This is a car that belongs to a guy down the street from me. The Pontiac Solstice has it’s siblings, the Saturn Sky and the Opel GT. It’s sad that the recession in 2008 essentially killed this car and the Pontiac brand. Even more lamentable is the death of a European styled roadster that was making headway in the American car market.
Back in one of my earlier posts about the Ford GT, the same car collector had a special built Solstice. It had a special, NASCAR-designed purpose-built frame and a turbo powered engine reaping 1000 horses for the road. There was definitely an interest in a GM roadster. Who wants a rice-burner when you can have American muscle in the same coupe-sized scoop offered overseas? It was a risk by GM to offer something other than the Corvette as a roadster. Fortunately, it had roots that reached through the international ties of GM Europe all the way to Opel. But is it a farce to say the next best American roadster was German designed? That’s the trouble with today’s international market. With global brands that offer the same product over the traditional continental markets, the big players have changed how we view the branding our grandparents indoctrinated us with during the golden era of the automobile in the 1950s.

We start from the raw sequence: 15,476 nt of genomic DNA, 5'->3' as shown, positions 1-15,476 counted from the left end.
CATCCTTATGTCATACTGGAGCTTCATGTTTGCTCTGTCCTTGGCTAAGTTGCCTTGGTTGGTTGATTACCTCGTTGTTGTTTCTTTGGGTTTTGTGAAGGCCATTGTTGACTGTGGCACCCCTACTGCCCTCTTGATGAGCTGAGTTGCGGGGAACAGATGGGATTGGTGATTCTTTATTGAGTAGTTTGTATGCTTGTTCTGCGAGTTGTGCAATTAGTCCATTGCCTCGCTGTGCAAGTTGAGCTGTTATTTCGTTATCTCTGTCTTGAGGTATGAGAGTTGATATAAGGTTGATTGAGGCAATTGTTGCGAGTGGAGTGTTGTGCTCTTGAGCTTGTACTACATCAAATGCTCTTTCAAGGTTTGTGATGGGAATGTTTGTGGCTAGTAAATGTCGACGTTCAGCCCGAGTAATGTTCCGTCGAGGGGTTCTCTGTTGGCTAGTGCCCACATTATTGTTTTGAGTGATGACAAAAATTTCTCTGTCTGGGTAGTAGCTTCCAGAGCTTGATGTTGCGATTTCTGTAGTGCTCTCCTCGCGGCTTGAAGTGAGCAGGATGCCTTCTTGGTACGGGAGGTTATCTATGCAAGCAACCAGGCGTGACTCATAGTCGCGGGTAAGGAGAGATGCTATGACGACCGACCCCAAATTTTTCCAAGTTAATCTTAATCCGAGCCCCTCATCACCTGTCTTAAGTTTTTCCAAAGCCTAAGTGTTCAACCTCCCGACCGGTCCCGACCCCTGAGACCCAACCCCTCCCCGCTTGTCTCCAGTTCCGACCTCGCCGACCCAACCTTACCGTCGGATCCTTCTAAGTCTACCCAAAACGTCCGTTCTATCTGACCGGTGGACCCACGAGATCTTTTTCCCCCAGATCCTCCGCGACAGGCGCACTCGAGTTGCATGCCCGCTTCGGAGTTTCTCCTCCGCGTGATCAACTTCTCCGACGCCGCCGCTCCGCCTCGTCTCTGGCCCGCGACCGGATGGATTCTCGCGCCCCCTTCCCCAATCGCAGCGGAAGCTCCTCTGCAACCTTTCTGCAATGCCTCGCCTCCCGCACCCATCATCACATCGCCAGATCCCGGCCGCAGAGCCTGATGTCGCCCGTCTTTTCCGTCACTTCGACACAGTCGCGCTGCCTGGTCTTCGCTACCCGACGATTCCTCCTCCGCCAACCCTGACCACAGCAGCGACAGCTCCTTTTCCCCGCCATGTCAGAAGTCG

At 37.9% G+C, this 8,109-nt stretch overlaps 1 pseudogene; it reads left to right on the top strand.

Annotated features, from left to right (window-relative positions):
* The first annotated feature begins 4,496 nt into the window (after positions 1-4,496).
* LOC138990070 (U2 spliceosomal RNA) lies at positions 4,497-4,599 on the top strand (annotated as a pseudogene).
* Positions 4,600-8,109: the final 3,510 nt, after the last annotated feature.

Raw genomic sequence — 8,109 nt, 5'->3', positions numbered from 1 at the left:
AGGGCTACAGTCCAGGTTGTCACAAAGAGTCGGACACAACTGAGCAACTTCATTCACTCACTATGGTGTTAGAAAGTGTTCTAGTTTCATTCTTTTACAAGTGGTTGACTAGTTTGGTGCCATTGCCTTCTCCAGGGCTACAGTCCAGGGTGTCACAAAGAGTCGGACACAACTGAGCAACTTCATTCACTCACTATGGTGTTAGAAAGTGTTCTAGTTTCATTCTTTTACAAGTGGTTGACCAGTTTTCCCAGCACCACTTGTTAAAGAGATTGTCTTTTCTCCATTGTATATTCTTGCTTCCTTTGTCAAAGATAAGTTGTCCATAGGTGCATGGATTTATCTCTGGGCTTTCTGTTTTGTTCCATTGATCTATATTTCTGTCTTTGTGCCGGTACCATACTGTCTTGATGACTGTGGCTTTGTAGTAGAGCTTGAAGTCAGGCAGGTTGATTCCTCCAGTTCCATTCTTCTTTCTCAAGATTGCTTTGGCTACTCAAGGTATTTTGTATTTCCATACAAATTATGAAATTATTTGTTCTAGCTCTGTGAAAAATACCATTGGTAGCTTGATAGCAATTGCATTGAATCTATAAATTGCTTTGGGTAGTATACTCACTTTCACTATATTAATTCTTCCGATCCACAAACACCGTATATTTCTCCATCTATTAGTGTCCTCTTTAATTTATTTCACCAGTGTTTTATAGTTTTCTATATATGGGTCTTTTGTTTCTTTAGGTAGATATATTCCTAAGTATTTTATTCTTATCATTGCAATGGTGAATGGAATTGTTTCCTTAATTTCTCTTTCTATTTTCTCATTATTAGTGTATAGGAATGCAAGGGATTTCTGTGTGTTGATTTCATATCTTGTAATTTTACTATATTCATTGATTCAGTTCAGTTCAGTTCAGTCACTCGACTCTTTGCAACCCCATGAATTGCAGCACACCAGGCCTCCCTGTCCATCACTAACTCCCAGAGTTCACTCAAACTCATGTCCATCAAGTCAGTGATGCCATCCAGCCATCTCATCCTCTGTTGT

I have my predictions of how the automobile industry will change or if it will even last in the long term (recall that not more than a hundred years ago the main means of transportation was horse and buggy). The joys of personal car ownership and the necessary evil of commuting to work are actually killing each other. But today we mourn the loss of the brand that brought us excitement, and we mourn the loss of a potentially new American roadster.